Repeatedly abandoned as a child, Abdi is now an officially unwanted adult.

It has taken a village, for us to hear of Abdi.

More accurately, it has taken a set of extraordinarily large-hearted individuals, many of whom have never met Abdi, but who are tied together by a passionate rejection of injustice to bring his story to the forefront of our nation’s conscience.

Last month, Halifax poet laureate and activist El Jones chronicled in the Halifax Examiner just one week of the collective action taken for Abdi.

In it she wove the stories of disparate lives criss-crossing through past injustices. How Jones came across Abdi via Coralee Smith, the mother of Ashley Smith who died in 2007, asphyxiated from a ligature tied around her neck as correctional officers watched.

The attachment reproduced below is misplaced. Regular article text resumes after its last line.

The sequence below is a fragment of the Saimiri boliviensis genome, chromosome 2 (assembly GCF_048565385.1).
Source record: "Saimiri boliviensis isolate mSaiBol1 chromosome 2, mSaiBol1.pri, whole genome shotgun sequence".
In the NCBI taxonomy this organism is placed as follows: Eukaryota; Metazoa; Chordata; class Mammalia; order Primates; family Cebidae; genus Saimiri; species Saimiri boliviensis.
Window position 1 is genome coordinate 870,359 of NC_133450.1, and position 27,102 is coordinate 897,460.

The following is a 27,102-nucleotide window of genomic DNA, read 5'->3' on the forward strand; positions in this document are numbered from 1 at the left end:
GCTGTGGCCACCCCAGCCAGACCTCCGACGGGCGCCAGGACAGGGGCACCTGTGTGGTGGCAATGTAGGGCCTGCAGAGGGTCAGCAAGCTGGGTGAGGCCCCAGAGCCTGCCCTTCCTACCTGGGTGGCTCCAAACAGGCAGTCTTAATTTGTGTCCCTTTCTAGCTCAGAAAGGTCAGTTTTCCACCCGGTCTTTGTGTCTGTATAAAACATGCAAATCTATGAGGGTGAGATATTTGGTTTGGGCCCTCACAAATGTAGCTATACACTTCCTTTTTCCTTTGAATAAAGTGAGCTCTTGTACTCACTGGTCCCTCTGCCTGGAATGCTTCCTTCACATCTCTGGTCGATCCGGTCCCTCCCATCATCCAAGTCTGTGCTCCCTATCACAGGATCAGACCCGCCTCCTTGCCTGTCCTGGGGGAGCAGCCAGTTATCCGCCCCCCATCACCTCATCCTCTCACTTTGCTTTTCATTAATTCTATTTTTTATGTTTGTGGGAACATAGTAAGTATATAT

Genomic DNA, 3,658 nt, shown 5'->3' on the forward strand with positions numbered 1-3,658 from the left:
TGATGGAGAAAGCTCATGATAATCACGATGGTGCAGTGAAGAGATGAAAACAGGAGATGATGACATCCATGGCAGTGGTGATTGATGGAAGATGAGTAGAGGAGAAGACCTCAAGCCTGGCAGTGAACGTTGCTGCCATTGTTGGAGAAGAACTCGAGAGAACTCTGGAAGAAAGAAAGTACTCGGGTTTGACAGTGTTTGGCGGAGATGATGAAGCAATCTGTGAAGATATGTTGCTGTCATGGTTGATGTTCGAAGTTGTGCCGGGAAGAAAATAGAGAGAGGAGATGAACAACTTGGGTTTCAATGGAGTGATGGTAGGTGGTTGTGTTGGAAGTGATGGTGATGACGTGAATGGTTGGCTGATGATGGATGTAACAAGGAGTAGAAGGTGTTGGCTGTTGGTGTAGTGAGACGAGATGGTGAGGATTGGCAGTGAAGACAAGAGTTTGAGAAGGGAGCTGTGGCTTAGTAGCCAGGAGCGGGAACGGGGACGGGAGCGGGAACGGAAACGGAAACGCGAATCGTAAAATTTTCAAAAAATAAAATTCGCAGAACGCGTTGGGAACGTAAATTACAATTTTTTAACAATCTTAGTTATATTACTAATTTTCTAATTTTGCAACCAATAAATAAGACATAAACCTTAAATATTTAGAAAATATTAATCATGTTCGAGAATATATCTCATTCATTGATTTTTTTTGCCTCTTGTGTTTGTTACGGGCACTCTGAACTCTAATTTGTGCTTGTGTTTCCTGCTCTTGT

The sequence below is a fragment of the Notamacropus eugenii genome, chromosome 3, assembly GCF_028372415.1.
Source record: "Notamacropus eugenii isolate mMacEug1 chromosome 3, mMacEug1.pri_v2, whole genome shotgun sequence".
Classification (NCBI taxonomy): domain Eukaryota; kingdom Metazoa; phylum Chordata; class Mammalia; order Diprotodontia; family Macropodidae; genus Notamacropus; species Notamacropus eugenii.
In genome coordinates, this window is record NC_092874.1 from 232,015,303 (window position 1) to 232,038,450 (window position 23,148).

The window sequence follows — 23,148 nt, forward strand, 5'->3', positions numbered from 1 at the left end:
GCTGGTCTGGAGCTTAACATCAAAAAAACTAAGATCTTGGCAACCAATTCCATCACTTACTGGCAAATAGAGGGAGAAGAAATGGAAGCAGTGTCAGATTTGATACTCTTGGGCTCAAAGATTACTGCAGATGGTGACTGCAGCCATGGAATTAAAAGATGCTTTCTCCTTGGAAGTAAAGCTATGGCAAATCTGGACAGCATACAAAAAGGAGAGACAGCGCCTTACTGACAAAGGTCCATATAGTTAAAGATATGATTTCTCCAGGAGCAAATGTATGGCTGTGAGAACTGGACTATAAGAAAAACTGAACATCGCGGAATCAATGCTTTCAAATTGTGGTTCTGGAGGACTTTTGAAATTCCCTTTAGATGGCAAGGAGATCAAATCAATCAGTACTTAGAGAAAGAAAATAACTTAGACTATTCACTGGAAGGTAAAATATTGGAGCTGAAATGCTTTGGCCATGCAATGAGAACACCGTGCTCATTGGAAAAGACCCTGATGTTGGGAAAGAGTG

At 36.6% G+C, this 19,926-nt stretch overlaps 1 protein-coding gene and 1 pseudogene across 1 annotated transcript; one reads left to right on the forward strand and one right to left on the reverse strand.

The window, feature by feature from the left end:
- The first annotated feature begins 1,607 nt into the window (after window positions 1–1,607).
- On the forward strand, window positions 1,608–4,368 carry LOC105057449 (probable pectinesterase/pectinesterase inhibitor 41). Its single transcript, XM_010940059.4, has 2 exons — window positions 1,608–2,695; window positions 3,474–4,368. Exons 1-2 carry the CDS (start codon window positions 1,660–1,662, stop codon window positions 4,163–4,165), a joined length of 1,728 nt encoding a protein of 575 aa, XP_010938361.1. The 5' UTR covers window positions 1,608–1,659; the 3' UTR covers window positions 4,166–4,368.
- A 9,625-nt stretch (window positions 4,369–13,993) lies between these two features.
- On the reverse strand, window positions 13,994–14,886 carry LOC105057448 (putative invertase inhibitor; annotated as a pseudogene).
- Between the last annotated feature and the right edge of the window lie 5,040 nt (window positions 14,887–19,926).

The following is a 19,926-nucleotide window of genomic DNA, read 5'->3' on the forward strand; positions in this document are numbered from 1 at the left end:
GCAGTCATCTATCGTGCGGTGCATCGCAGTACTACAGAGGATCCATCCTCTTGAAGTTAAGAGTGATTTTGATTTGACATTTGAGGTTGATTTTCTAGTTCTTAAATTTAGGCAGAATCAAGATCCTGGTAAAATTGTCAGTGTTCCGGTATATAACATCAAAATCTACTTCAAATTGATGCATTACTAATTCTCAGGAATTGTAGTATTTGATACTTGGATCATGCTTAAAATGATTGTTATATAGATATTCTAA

How Abdi’s sister Fatouma courageously challenged Prime Minister Justin Trudeau at a town hall in Nova Scotia, thereby ensuring national attention on this case.

How Jones and journalist/activist Desmond Cole questioned Minister of Immigration, Refugees, and Citizenship Ahmed Hussen at a National Black Summit in that city, and endured criticisms of being disruptive and rude and not supporting a fellow Black minister.

“As though,” Jones writes, “having a Black man sign the deportation papers is progress.”

She writes of Abdi’s “fantastic” lawyer Ben Perryman who finds himself suddenly under the glare of media spotlight.

And of the near-misses, the small successes, the support and amplification from Black Lives Matter and academics/activists Rinaldo Walcott and Idil Abdillahi, and student activist Masuma Khan among others.

Here is an important thing:

“All of us have jobs, and school, and families,” she writes. “This isn’t even the only thing we’re advocating on this week, because there’s always more suffering, more rights being denied, more people in need.”

Yet Jones writes of hope, and of love that carries them forward.

Their undertaking serves to underline the inhumanity of the decisions that mark this case.